Christina Thompson
195
post-template-default,single,single-post,postid-195,single-format-quote,bridge-core-3.0.8,qi-blocks-1.2.8,qodef-gutenberg--no-touch,qodef-qi--no-touch,qi-addons-for-elementor-1.7.2,qode-page-transition-enabled,ajax_fade,page_not_loaded,,qode-title-hidden,qode_grid_1300,qode-content-sidebar-responsive,qode-theme-ver-30.5,qode-theme-bridge,disabled_footer_top,disabled_footer_bottom,qode_header_in_grid,wpb-js-composer js-comp-ver-6.10.0,vc_responsive,elementor-default,elementor-kit-145

Exoplanet TrEs-2b: “The Dark Knight”

— Christina Thompson

Welcome to the planet that is darker than the darkest black on Earth. 

Known as “The Dark Knight,” exoplanet TrEs-2b is the darkest planet ever observed orbiting a star. It is 702 light-years from Earth.

This darkness arises from the fact that it reflects only 1% of the light received by its star. Since the planet is so dark, you would think it would be a very cold place. But the opposite is true. The average temperature is 1,800°F—as hot as lava. TrEs-2b’s atmosphere literally burns. Because of this, a few scientists do believe that the planet would emit an ominous, deep red glow.

TrEs-2b is a gas giant, which means it is heavily intoxicated with gasses. It’s gained the nickname “Hot Jupiter.” Compared to this planet, Jupiter is freezing. TrEs-2b is nearly half the size of Jupiter, and shares similar elements like titanium oxide, sodium, and potassium. For a planet so similar, you would expect ammonia clouds—but even this planet is too hot to form those clouds.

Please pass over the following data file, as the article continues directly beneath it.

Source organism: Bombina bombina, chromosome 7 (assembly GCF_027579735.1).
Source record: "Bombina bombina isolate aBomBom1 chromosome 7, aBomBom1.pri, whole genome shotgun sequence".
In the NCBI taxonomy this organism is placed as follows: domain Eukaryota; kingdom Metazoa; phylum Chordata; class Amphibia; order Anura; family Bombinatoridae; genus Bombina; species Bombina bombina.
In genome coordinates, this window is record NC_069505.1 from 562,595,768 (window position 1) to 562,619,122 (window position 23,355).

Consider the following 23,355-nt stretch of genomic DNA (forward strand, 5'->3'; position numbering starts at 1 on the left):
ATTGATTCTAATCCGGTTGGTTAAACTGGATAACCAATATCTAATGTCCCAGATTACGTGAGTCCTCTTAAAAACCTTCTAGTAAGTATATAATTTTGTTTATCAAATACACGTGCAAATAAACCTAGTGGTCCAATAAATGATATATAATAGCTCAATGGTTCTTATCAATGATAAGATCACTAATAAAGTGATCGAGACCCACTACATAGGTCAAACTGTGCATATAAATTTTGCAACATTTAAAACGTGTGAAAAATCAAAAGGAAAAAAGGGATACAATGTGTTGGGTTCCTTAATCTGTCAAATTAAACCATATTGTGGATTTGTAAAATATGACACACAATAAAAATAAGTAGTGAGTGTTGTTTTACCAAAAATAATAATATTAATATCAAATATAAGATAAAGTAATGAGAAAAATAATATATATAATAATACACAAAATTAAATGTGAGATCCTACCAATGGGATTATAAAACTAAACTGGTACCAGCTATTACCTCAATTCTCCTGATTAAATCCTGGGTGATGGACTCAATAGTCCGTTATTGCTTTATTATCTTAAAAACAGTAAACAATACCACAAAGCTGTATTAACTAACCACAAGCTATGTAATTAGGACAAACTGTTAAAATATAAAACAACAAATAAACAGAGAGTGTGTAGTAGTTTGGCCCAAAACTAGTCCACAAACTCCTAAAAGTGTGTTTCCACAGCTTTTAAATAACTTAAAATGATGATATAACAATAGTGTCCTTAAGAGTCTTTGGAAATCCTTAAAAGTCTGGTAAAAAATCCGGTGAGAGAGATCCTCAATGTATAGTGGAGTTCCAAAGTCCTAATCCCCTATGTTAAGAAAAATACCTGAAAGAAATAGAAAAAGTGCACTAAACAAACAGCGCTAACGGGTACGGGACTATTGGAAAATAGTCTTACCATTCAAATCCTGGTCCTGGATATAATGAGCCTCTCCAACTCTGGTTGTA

If this planet is so dark, then how did astronomers spot it? Well, they didn’t directly. Astronomers found TrEs-2b through a method called “transit.” It’s basically searching for shadows. When a planet passes directly between the telescope and the star it orbits, it blocks some of that star’s light. This tiny change is sometimes enough for astronomers to predict the existence of an exoplanet. 3,854 planets have been discovered through transit, making it the most common method for discovering exoplanets.

Note: A light year is a measure of distance. One light year is how far light can travel in a year. This is 5,878,625,370,000 miles. If we hopped onto a space shuttle and blasted into space at maximum speed, it would take 37,200 human years to travel just one light year. That’s a heck of a long time.